Regulating the regulators: the continuing Geithner problem

Reading a recent New York Times article on Treasury Secretary Tim Geithner’s relationship with the “finance club” he is charged with rescuing and regulating, Baseline Scenario blogger James Kwak makes a point many people have missed.

The NYT piece uncovers no smoking gun — no bribes, no quid pro quos, etc, linking Geithner to the failing high-rollers — but it is utterly damning in its portrayal of Geithner as a full-on member of the club, restricted in his understanding of the economic crisis and of government and society by the same training in the high art of American finance capital as are his Wall Street peers. Geithner sees the world through the same lens as they do. He has been fed from the same steaming bowl of Four-Seasons bouillebasse! Is it any wonder his bold plan for economic recovery is to save the banks at all cost?

Kwak says our governance has suffered perhaps less from the direct corruption of cash than from the pernicious effects of “cultural capital,” where a certain kind of sophistication is passed down from parents to children, like a prep-school blazer, as a means of “perpetuating class dominance,” as they say in France.

He explains:

Upper-class parents take their children to fine art museums and teach them how to talk about Rembrandt, Monet, and Picasso; later in college, job interviews, and cocktail parties, the ability to talk about Rembrandt, Monet, and Picasso is one of the markers that people use, consciously or unconsciously, to identify people as being from their own tribe.


…[O]ne of the primary means by which Wall Street got its way in Washington was by creating and propagating the understanding — among sophisticated, educated, cultured people, as opposed to “populists” or the “rabble” that showed up at anti-globalization protests — that what was good for Wall Street was good for the country as a whole.


I don’t know Tim Geithner. I have no reason to believe he is corrupt. [But]… he has internalized a worldview in which Wall Street is the central pillar of the American economy, the health of the economy depends on the health of a few major Wall Street banks, the importance of those banks justifies virtually any measures to protect them in their current form, large taxpayer subsidies to banks (and to bankers) are a necessary cost of those measures – and anyone who doesn’t understand these principles is a simple populist who just doesn’t understand the way the world really works.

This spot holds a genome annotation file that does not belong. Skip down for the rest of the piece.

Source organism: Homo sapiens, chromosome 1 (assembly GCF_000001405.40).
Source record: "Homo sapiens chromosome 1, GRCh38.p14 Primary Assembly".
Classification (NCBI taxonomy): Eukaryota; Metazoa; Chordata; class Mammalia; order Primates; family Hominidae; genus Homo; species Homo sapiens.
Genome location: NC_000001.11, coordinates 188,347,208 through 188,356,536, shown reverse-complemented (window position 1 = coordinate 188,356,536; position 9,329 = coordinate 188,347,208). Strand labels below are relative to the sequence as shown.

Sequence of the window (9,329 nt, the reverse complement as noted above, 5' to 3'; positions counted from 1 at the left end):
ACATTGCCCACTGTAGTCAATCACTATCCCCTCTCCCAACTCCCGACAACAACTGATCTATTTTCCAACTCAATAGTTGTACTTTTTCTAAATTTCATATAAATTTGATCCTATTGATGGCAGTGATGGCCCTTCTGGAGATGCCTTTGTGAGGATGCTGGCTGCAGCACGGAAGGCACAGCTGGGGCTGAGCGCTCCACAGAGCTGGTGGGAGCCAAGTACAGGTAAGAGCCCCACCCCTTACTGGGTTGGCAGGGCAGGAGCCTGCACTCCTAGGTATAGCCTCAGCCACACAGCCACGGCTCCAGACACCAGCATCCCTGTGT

Getting beyond the parameters of debate established by the members of the finance elite is difficult. Our attempts to do so — ratcheted up by the now-pressing need for people outside the world of finance to try to make sense of what has happened to the economy — throw this dramatic cultural distinction of our national life into relief. The results can be heartbreaking and comic.

A good but not perfect example is the interview Terry Gross of NPR conducted with former International Monetary Fund economist and Baseline Scenario blogger Simon Johnson.

Johnson is not one of the country’s hedge fund buffoons. But he shares the culture. He can talk the talk. Terry Gross, on the other hand, is an outsider. She plays the part of everyman (everywoman) in the interview. She grapples with the ideas and with the language of contemporary finance. She is frustrated and a little angry. She wants someone to be responsible. You can tell what she’s thinking the whole time, something like: Errgh. But this incomprehensible financial Frankenstein stuff has deeply affected people’s lives!

Johnson, on the other hand, has dealt with the monster alreadyl. He has seen the destruction brought by financial elites and crony politicians in countries around the world. He is not glib or condescending, but he is just… inside and Gross is outside, like most of the rest of us — the uninitiated now forced to pick up the tab for the initiated and mad about it.

Listen if you have the time and imagine: Wouldn’t it have been so much better if CNBC had hired Terry Gross to do 24-hour coverage of the markets for the last ten years instead of the insider doofuses still on the air over there?

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